Historically, in the West, many gay people have ravenous spirits, because so many religions rejected them. They responded to these rejections by creating their own churches and spiritual practices. In the early 70s, I remember feeling very moved when I visited the Church of the Beloved Disciple, a tiny Gothic marvel with stained-glass windows in downtown New York City. I could feel the hunger that created this place of prayer, and the rage that gay people could not pray openly in "real" cathedrals. Gay-created spiritual movements are many -- global growth of the Metropolitan Community Church has been parallelled by growing gay New Ageism, complete with gay men pounding on drums and lesbians working with crystals.
In a Northwestern U.S. city, I felt equally moved when visiting the home of a Buddhist gay man who was translating ancient Chinese texts. The vibrant quiet of contemplation around him, the spartan simplicity of his life, brightened by his puckish sense of humor, were outward signs of the spiritual home that he'd had the courage to to build, after long years of heartbroken drifting. For him, the challenge was going beyond coming out -- daring to give up the sexual freedom prized by so many gay men, in order to follow Prince Gotama towards personal enlightenment.
Yet another emotional moment came to me while hearing a pagan lesbian tell of the powerful healing that she experienced, when she finally made her first spiritual journey to the ancient sacred places of Britain, and prayed for the first time at a thousand-year-old holy well in Cornwall. She left a blossom floating that would spread ripples of her prayer after she was gone, and for as long as it stayed afloat. The questions about "fairy people" of old, and their link to us despised "fairies" of today, are questions that veer beyond academic research, into the realm of personal vision.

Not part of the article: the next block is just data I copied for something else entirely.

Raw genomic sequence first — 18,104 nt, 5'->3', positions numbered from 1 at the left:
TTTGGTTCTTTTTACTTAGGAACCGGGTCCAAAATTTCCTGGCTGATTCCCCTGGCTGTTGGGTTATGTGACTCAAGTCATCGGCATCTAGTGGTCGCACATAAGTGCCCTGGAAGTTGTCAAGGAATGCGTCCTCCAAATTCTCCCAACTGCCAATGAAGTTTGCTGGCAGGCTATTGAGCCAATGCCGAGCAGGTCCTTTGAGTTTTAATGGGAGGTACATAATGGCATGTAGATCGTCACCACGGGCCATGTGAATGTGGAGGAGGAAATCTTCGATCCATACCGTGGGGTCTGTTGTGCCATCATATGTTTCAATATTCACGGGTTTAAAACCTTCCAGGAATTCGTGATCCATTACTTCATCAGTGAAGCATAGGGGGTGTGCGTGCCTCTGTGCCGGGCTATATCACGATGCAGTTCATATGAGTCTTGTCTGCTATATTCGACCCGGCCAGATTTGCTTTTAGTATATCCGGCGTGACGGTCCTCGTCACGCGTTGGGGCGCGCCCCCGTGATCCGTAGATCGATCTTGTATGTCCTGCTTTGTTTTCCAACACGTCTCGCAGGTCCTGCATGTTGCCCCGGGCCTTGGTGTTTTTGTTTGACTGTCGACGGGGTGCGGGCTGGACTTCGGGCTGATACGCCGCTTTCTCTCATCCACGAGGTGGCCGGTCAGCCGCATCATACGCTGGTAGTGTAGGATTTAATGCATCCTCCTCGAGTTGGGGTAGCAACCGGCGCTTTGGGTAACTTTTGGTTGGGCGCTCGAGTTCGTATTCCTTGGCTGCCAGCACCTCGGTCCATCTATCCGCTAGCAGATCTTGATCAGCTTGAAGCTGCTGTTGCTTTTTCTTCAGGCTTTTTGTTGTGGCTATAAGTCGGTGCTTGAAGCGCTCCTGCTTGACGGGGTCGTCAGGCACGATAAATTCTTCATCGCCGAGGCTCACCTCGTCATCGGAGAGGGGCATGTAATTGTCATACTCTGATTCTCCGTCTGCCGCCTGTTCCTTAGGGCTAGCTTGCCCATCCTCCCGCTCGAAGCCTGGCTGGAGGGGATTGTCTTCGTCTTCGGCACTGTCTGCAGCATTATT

In gay literature, few scenes of spiritual awakening are as intense as the one in T.E. Lawrence's memoir "Seven Pillars of Wisdom, as he tells of that moment in the Middle Eastern desert, when he met an old Bedouin praying at a tiny mountain spring. Exhausted by the carnage and hardships of desert war, by the spiritual denial and devastation that he had experienced as a well-born closet case in British society, he heard the old man's words with searing clarity, "The love is of God, and from God, and towards God."